Chasing the Northern Lights

Today’s Post by Barry Staver

I’ve only experienced one other photography challenge as great as capturing Northern Lights – shooting underwater images.

Understanding fireworks photography is a good starting point because both have similar parameters. The first hurdle to overcome is camera stability and the need for a solid tripod. Second, you need to further insure against blurred images by using the shutter delay setting found in the camera menus or by using a remote shutter trigger. Third, requires manually pre-focusing the camera, setting the f/stop and shutter speed which means disabling all the automatic settings we’re accustomed to using.

We need to also factor in the cold weather, as Northern Lights are normally seen and photographed in the winter in the extreme northern or southern tips of the planet. Fireworks are normally photographed during a warm summer night in July. Not only do you have to keep yourself warm but camera batteries drain quickly when exposed to cold. I kept extra batteries warm inside shirt pockets inside of a thermal suit.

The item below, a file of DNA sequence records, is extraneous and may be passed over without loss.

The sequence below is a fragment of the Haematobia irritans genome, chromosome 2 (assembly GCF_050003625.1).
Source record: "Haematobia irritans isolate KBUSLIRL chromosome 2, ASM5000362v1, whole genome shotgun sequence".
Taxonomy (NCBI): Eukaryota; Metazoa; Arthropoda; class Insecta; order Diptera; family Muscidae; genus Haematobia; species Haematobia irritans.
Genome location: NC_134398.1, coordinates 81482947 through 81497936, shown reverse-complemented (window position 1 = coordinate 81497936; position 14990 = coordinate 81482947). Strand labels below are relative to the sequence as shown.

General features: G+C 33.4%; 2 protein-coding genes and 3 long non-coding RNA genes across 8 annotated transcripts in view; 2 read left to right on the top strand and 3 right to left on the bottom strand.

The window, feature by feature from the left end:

My Bucket List adventure took place near Tromso, Norway. Temperature was in the low 20’s Fahrenheit. First photograph shows two groups of photographers on the shore shooting toward the water, yet another incredible display of the “Green Lady” is right behind them. That was one “nice problem” to have – light displays in front, behind, often directly overhead. This meant an almost constant refocusing of the camera, as merely moving and rotating it on the tripod while wearing gloves tended to bump and change the focus ring. In hindsight, I should have set the focus and gaffer taped the focus ring in place.

A great advantage of digital photography is the ability to quickly review images, make any necessary corrections for focus, exposure, and get right back to shooting. The first image was a four second exposure with a Lumix GH4, ISO at 1250, 12-35mm Lumix lens set to it’s widest aperture, f/2.8.

Second shot is looking out over the ice-covered fjord, catching the green reflection on the water and ice surface. Same camera, lens, and ISO. Shutter speed reduced to 2.5 seconds.


Barry along with Joe Farace is co-author of Better Available Light Digital Photography that’s now out-of-print with new copies available at collector (high) prices or used copies for giveaway prices, only $7 as I write this, from Amazon.